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The Haunting of Hill House review: by far the most complex and complete horror series of its time

The Telegraph logo The Telegraph 12/10/2018 Corrine Corrodus

a view of a city at night: The Haunting of Hill House - _DSF4498 © Netflix The Haunting of Hill House - _DSF4498 Editor's note: The opinions in this article are the author's, as published by our content partner, and do not represent the views of MSN or Microsoft.

Choosing to create an adaptation of a literary classic is always a brave move – especially when it’s one that is frequently lauded as one of the greats of the American canon. Shirley Jackson’s 1959 novel, The Haunting of Hill House has been adapted into film twice before to varying degrees of success: once to critical acclaim by Robert Wise in 1963, and once to universal panning, in the form of the Catherine Zeta Jones-led 1999 remake. But never before, has anyone dared to stride this far from Jackson’s source material in their interpretation – and who could have predicted that such a loose reimagining would be such a success?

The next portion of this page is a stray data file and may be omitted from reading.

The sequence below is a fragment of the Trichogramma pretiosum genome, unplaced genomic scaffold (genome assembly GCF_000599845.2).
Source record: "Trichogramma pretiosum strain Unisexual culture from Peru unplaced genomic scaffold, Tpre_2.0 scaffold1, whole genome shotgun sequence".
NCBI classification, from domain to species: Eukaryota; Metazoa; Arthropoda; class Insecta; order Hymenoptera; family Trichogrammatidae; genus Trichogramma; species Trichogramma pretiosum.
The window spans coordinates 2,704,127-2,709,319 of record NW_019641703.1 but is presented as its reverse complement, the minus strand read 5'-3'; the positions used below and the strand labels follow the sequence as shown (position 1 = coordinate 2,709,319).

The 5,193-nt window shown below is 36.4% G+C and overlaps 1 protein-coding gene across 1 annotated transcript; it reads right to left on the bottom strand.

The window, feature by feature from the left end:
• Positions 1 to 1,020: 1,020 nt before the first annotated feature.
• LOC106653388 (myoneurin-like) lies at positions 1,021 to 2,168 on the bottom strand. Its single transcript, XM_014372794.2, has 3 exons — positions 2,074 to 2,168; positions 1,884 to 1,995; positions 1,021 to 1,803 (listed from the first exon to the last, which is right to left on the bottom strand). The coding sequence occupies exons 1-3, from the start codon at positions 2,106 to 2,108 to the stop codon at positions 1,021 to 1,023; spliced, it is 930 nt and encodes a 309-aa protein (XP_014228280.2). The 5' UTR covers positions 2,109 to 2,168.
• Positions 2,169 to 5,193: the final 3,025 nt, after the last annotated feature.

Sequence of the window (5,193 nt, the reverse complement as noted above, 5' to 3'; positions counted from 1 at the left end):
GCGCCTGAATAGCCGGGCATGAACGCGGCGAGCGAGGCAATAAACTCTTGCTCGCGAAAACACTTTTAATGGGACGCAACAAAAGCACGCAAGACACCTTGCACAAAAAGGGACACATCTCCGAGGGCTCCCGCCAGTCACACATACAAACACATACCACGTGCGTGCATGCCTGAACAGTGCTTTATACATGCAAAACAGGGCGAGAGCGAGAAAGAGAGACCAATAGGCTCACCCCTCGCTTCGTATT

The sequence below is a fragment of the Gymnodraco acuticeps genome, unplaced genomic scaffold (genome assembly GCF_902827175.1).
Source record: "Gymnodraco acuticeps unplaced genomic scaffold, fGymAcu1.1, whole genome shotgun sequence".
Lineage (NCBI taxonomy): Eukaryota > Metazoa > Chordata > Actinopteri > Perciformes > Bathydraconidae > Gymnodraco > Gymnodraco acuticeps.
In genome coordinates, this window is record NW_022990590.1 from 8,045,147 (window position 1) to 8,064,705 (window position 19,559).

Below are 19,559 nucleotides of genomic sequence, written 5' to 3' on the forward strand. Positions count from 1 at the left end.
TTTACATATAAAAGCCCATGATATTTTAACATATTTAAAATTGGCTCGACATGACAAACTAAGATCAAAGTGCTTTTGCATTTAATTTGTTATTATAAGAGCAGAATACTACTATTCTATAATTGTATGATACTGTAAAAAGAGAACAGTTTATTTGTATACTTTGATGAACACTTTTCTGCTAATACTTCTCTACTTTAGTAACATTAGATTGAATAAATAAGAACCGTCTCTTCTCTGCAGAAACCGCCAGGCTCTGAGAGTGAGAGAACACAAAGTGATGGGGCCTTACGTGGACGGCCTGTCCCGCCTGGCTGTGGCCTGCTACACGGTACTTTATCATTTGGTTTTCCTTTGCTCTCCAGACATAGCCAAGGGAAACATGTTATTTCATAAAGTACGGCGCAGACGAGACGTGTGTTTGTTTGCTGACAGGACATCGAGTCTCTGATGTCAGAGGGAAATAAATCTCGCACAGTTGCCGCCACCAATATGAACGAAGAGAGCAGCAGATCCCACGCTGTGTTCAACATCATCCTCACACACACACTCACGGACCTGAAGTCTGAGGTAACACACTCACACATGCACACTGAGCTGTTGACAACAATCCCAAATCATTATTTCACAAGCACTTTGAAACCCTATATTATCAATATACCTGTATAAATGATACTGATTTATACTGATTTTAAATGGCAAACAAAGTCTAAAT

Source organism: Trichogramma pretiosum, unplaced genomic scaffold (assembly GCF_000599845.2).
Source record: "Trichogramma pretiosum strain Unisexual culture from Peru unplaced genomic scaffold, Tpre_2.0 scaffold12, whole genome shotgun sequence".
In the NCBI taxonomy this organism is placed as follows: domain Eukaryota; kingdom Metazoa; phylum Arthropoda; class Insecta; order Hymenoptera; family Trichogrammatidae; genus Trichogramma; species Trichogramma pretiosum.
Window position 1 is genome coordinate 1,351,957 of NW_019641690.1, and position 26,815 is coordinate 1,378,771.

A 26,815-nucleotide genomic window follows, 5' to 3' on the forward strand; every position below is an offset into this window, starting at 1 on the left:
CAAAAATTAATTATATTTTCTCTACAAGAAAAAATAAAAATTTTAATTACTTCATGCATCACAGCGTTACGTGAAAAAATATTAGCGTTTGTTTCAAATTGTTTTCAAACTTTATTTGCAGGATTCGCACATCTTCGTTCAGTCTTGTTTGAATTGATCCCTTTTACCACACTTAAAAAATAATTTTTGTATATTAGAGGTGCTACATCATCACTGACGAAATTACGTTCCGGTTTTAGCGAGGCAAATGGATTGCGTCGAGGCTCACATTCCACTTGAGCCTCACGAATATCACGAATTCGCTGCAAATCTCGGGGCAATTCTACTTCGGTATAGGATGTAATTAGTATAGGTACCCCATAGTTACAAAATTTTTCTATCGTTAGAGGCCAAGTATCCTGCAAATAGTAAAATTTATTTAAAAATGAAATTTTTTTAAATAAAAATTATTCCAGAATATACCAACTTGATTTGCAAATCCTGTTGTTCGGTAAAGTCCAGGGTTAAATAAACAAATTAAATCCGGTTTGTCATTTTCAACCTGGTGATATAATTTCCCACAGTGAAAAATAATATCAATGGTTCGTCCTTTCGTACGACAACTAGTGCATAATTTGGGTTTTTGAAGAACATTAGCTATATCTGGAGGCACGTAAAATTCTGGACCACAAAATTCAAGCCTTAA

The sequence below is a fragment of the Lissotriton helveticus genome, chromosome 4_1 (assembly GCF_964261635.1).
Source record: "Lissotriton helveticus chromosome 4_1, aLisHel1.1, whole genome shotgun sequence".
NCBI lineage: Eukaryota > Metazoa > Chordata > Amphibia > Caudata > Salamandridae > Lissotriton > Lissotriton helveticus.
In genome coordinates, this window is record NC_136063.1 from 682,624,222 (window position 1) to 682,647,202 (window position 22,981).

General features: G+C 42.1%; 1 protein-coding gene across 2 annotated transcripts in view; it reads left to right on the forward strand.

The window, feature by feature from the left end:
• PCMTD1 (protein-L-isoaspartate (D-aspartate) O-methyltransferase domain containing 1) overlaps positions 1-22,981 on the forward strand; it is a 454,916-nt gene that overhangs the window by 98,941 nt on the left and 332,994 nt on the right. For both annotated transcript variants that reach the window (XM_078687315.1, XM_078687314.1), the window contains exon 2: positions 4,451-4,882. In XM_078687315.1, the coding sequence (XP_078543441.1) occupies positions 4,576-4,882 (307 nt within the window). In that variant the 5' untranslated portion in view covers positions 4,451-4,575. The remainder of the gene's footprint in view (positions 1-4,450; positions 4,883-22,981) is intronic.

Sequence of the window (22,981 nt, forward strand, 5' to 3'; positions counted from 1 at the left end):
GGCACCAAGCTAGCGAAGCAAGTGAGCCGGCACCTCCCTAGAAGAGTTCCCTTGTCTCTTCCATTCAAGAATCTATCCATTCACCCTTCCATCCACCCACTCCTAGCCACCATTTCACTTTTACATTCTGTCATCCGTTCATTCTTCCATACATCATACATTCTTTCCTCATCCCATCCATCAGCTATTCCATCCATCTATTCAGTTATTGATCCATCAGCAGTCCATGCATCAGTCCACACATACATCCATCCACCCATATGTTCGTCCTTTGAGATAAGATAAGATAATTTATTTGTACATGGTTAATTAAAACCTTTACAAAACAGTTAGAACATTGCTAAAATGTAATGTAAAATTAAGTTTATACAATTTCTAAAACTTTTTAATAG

Michael Flanagan, a seasoned creator of horror – the critically acclaimed Gerald’s Game, Hush and Oculus to name a few – has both written and directed the show for Netflix. And he takes a brave and original choice in focusing on the Crain family, the underlying supernatural force of Jackson’s novel and here he not only runs, but sprints with it. He transforms the former contextual characters for Jackson’s terror into the stars of the show.

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In his vision, the focus of the series is shifted from the events of Hill House to the lasting impact of its impressions on the lives of five brothers and sisters who saw their mother take her life at the house when they were children. And its this act of moving the focal point of the story from the confines of the haunted house to the modern, outside world that make this series terrifying, raw and revolutionary. The old haunted house tale is given a psychological revamp for the modern viewer – no longer do we simply see the scares in action, we see how the effects of that traumatic event reverberates across a lifetime.